Saturday, June 4, 2011

Climate Threshold

The news about global warming has been getting progressively worse, as detailed in a number of places, especially Climate Progress. It appears that severe climate change may be unstoppable, and could get much worse if we don't take immediate and drastic action to reduce our carbon emissions. This is largely due to the growing threat that permafrost will melt that contains the potent greenhouse gas methane, releasing it into the atmosphere. Within the next few decades, adaptation may be all but impossible for us and many other species; and for those species who can't adapt, entire ecosystems could collapse due to their absence. The Earth, for them and us, will become uninhabitable.

Both what we use and what we waste comprise our consumption of resources, and particularly our ecological impact (which I've been calling “consumption of ecological resources”; or, more recently, just “consumption”). Based on recent data, carbon dioxide emissions appear to be proportional to the square root of the cube of consumption (consumption to the 1.5 power), and the range of projected temperature rise due to global warming appears to be roughly proportional to the cube of consumption (the square of emissions).

Interestingly, the assessment by climate scientists of how much climate change we and other species can adapt to coincides with my estimate of our consumption of all global ecological resources (see “Habitability Limit”). If we somehow are able to keep our consumption growing, despite loss of ecological services provided by other species, we will drive them – and us – toward extinction, with the rapid increase in temperature acting as a proximate if not ultimate cause.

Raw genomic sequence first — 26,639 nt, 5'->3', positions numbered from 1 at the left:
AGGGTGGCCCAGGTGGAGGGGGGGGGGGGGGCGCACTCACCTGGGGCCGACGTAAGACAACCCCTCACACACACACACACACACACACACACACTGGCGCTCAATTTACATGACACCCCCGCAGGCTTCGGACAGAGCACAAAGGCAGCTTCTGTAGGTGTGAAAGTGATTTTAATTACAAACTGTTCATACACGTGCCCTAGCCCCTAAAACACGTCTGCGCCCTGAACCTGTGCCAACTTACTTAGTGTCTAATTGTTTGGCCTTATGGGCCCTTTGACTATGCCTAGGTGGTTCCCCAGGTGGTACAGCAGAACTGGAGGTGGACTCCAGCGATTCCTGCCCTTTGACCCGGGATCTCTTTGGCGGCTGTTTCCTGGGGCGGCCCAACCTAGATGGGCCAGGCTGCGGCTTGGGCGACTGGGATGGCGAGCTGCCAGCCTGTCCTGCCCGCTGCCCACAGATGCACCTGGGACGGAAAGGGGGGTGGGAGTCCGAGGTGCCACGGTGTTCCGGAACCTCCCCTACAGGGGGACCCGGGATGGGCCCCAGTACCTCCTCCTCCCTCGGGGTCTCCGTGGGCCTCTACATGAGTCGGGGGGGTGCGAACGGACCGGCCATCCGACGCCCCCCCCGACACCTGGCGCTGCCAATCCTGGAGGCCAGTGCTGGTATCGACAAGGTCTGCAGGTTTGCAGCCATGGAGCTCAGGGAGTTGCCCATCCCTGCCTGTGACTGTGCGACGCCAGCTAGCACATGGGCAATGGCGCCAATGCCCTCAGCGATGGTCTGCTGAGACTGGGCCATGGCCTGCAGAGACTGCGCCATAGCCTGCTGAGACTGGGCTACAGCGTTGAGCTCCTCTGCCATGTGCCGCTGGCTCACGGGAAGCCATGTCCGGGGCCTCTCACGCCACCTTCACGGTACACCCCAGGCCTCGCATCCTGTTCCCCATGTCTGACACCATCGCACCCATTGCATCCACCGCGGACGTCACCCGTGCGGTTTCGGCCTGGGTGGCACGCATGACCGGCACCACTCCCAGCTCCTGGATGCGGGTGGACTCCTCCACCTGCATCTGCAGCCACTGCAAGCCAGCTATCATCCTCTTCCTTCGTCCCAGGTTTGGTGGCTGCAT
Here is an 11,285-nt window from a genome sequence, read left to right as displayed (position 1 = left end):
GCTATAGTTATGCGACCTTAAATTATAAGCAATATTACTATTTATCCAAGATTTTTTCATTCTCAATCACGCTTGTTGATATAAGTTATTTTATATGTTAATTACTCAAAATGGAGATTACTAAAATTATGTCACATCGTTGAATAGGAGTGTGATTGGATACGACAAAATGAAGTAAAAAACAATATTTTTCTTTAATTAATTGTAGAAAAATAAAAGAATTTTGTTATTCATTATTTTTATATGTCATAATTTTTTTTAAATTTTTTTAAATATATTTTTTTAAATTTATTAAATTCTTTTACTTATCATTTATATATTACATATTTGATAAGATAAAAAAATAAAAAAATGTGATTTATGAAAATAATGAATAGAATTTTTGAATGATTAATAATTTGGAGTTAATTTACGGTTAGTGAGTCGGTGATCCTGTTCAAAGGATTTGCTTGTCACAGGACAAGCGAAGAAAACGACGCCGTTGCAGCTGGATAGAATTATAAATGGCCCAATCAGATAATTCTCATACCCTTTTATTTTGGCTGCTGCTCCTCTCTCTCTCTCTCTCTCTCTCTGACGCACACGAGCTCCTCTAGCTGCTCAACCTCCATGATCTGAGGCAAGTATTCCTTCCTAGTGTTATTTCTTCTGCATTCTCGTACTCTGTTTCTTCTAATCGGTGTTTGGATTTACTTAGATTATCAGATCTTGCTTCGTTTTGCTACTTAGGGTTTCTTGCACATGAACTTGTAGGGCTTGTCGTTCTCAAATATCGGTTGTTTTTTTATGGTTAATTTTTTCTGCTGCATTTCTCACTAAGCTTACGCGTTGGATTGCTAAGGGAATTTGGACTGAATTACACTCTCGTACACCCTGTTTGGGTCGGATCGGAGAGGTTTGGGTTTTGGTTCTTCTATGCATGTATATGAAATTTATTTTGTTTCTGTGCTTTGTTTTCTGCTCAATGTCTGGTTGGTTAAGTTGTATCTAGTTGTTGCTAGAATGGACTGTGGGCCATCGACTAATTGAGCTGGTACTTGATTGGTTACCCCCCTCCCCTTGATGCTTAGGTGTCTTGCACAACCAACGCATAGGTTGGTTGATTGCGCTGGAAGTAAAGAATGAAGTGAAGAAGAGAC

What I consider more likely is that our consumption and population will peak just before we can compromise other species' ability to maintain habitability. When our consumption drops to preindustrial levels, temperature may still be high due to the persistence of our previous emissions, the trapping of heat by the atmosphere, and the feedback effects we have unleashed. The populations of other species may not recover as expected for similar reasons: artificially modified areas take time to revert to natural habitat; devastated populations must breed and adapt to new conditions through evolution and learned behavior; and broken relationships between species due to death, migration, or ecosystem collapse may cause further devastation. Even if we manage to reduce our consumption without killing ourselves off, what to me is our most urgent priority as a species, the Earth will likely take a long time to heal.

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